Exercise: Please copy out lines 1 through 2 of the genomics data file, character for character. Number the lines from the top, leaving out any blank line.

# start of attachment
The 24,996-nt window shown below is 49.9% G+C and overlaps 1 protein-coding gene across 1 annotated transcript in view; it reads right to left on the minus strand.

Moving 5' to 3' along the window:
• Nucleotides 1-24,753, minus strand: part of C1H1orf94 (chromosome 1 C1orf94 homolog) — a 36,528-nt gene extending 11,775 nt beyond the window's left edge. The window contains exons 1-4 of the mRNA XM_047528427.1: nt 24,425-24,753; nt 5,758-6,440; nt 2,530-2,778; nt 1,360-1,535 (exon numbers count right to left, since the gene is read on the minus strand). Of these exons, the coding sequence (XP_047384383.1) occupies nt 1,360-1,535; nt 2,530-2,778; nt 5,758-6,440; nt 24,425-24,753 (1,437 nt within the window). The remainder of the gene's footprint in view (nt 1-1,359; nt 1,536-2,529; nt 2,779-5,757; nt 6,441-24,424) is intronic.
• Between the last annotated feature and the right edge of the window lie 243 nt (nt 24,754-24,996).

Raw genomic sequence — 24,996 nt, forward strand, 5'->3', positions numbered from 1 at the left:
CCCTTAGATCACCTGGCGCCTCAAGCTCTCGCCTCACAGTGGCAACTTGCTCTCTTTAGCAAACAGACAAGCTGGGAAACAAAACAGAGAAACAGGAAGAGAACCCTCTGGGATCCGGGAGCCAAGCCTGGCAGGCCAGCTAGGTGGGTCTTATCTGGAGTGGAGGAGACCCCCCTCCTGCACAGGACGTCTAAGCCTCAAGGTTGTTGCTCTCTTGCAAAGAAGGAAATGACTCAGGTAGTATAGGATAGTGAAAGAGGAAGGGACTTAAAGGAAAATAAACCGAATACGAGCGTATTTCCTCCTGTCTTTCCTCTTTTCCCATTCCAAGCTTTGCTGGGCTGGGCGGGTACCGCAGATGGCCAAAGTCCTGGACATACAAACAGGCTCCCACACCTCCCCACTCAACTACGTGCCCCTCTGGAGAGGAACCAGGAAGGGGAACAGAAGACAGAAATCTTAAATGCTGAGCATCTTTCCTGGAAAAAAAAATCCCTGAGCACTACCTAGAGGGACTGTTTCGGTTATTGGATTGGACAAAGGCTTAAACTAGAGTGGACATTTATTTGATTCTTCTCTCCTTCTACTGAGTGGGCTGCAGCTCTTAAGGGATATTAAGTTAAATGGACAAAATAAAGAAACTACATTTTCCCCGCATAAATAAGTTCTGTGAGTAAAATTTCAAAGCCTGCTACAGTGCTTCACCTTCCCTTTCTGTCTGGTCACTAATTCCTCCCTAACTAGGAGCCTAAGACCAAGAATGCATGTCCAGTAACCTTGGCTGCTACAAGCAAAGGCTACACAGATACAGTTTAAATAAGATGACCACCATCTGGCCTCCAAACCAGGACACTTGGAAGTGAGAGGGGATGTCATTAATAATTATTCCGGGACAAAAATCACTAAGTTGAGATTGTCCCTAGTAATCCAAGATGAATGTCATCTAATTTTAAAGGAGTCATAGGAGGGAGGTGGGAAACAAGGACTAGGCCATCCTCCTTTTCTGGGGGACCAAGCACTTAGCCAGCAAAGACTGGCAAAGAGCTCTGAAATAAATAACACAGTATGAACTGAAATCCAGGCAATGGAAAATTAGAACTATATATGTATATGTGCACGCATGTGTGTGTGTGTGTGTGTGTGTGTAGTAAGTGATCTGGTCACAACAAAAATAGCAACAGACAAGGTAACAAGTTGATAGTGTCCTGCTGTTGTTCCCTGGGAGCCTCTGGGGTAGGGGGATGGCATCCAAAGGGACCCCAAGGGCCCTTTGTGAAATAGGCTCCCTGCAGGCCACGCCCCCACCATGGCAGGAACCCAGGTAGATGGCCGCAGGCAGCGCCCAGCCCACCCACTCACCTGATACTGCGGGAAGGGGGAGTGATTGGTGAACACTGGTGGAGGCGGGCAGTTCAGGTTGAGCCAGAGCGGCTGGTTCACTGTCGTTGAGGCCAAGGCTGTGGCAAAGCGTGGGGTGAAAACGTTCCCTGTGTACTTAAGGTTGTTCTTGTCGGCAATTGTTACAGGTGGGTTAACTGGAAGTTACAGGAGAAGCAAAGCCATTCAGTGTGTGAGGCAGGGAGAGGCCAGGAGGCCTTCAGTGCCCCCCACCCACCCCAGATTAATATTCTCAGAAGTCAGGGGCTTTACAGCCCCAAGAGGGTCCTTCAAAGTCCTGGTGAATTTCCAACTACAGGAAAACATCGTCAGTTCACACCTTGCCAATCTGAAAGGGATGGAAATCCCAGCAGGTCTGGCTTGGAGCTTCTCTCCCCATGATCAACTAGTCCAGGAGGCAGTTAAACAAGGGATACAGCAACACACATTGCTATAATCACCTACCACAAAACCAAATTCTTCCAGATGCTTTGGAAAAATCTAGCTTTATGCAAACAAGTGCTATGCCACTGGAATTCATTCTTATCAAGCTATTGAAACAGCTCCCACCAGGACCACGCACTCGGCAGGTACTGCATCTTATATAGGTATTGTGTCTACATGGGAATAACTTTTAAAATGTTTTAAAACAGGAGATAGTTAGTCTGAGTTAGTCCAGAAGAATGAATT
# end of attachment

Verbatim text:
The 24,996-nt window shown below is 49.9% G+C and overlaps 1 protein-coding gene across 1 annotated transcript in view; it reads right to left on the minus strand.

Moving 5' to 3' along the window: